No benefit in kind tax for pure electric company cars in 2020/21

Added: 12 September 2019

Changes to the UK’s company car tax system will mean drivers choosing pure electric cars will pay no benefit-in-kind charges in 2020/2021.

After an evaluation of the industry changes brought about by the new Worldwide Harmonised Light Vehicle Test Procedure (WLTP) emissions regulations, the Treasury has axed its previously published rates in favour of a new system.

It will mean that, for cars registered from April 6th next year, most benefit-in-kind rates will be reduced by two percentage points over the current system. For EVs, that means a zero-percentage rate, which is also extended to vehicles registered prior to April 6th. 

This figure will also apply to hybrids and plug-in hybrids that are capable of 130 miles or more of pure electric range, with official CO2 emissions of between 1-50g/km - although no such models currently exist in the UK market. Current plans are for the 0% rate to increase to 1% by 2021/22 and 2% in 2022/23, although the government declares they “remain under review”.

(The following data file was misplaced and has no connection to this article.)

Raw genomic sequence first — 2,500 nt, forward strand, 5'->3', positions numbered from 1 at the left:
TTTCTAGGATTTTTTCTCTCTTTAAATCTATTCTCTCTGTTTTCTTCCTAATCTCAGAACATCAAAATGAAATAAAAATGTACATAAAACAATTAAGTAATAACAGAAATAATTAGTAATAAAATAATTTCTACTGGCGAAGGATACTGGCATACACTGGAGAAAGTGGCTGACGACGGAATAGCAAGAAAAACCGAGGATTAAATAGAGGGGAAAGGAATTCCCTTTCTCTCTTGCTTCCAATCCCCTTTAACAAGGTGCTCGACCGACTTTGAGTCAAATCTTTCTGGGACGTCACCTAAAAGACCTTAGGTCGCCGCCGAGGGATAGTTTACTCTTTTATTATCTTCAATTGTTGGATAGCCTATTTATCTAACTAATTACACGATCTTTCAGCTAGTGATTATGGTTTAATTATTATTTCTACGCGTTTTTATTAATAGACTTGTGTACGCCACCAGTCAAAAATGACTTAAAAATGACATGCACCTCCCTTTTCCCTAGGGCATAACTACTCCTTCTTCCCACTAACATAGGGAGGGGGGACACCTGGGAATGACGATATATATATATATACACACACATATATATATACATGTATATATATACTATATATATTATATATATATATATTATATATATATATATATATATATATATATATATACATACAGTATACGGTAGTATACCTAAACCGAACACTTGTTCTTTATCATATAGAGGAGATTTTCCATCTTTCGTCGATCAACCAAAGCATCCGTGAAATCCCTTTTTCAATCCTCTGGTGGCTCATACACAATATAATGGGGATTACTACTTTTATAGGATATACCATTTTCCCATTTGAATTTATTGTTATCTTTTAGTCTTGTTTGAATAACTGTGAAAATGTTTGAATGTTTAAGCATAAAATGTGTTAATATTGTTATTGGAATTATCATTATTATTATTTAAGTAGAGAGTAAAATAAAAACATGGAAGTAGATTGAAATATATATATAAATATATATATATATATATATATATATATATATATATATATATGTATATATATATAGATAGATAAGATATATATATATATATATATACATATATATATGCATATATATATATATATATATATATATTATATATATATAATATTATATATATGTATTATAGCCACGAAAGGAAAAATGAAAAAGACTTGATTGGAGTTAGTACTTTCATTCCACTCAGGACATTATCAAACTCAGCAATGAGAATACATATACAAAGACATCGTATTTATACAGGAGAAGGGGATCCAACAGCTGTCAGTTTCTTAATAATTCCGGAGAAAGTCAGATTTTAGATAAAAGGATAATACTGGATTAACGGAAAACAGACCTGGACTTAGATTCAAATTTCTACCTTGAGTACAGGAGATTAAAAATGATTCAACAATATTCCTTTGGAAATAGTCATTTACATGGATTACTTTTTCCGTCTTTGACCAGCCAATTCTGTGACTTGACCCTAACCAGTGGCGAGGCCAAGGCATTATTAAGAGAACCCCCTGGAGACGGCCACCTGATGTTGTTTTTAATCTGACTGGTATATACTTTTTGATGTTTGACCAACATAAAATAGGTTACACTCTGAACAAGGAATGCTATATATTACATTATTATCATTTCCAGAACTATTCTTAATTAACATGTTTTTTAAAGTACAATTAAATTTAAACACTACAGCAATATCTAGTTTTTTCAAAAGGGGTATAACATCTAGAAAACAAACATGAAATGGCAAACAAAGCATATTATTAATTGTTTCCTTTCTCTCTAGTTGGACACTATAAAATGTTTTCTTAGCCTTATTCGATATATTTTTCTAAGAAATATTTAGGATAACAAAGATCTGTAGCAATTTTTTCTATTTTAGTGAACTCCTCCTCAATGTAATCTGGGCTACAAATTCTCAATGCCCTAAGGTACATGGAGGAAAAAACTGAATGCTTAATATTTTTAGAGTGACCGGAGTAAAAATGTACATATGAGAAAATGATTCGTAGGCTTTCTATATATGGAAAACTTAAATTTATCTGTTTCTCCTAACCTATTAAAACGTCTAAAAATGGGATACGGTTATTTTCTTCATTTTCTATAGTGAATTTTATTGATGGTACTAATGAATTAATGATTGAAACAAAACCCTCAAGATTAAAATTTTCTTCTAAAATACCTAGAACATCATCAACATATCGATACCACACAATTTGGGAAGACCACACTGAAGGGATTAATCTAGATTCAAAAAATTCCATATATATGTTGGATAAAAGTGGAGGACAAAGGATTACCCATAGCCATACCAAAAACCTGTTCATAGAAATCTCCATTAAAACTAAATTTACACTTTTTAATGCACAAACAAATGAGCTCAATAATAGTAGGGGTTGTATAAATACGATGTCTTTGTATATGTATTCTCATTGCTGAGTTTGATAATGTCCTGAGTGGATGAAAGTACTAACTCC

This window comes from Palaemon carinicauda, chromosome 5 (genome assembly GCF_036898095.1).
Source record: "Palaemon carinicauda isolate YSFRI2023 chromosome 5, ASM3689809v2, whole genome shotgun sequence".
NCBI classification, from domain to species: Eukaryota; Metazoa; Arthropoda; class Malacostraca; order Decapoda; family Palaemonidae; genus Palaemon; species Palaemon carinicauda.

The lack of clarity on the long-term tax regime for company cars has severely hampered uptake, clearly reflected in the most recent car registration figures from the SMMT and the reduction in the number of people paying company car taxation. Today’s announcement gives a degree of much-needed certainty to company car drivers and fleet managers. Coupled with the EV infrastructure announcement, it is a welcome sign of the Government’s commitment to stimulating company car uptake and getting newer, cleaner vehicles on the roads.

Benefit in Kind (BIK) will be 0% on EVs from April 2020 with this increasing by 1% to reach 2% in 2022-23 regardless of registration date. The freeze on BIK for vehicles under NEDC at 2020-21 levels for two years is also welcome news for the fleet industry. This, coupled with RDE2-compliant diesel vehicles being exempt from the 4% diesel supplement, gives clear foresight for company car fleet decision makers.

Will the 0% BIK rate persuade you to change to electric?

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